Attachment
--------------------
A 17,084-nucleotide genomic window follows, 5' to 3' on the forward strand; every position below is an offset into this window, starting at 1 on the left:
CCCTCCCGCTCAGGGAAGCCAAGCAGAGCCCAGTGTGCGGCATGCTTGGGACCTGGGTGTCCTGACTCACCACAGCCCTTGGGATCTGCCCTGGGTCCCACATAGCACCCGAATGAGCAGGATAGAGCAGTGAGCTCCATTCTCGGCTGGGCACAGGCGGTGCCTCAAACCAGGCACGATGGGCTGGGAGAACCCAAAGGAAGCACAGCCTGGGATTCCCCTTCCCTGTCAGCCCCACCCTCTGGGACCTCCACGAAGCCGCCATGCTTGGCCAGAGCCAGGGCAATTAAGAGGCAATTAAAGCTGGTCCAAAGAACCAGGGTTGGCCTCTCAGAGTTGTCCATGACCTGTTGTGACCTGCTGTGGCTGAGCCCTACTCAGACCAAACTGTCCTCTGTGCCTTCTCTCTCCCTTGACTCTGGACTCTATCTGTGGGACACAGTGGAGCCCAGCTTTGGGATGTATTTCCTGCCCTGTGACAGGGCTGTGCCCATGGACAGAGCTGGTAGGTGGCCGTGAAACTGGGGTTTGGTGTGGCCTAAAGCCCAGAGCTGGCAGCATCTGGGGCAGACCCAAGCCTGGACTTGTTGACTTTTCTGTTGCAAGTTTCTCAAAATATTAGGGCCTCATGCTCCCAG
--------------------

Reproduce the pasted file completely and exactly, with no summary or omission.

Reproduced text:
A 17,084-nucleotide genomic window follows, 5' to 3' on the forward strand; every position below is an offset into this window, starting at 1 on the left:
CCCTCCCGCTCAGGGAAGCCAAGCAGAGCCCAGTGTGCGGCATGCTTGGGACCTGGGTGTCCTGACTCACCACAGCCCTTGGGATCTGCCCTGGGTCCCACATAGCACCCGAATGAGCAGGATAGAGCAGTGAGCTCCATTCTCGGCTGGGCACAGGCGGTGCCTCAAACCAGGCACGATGGGCTGGGAGAACCCAAAGGAAGCACAGCCTGGGATTCCCCTTCCCTGTCAGCCCCACCCTCTGGGACCTCCACGAAGCCGCCATGCTTGGCCAGAGCCAGGGCAATTAAGAGGCAATTAAAGCTGGTCCAAAGAACCAGGGTTGGCCTCTCAGAGTTGTCCATGACCTGTTGTGACCTGCTGTGGCTGAGCCCTACTCAGACCAAACTGTCCTCTGTGCCTTCTCTCTCCCTTGACTCTGGACTCTATCTGTGGGACACAGTGGAGCCCAGCTTTGGGATGTATTTCCTGCCCTGTGACAGGGCTGTGCCCATGGACAGAGCTGGTAGGTGGCCGTGAAACTGGGGTTTGGTGTGGCCTAAAGCCCAGAGCTGGCAGCATCTGGGGCAGACCCAAGCCTGGACTTGTTGACTTTTCTGTTGCAAGTTTCTCAAAATATTAGGGCCTCATGCTCCCAG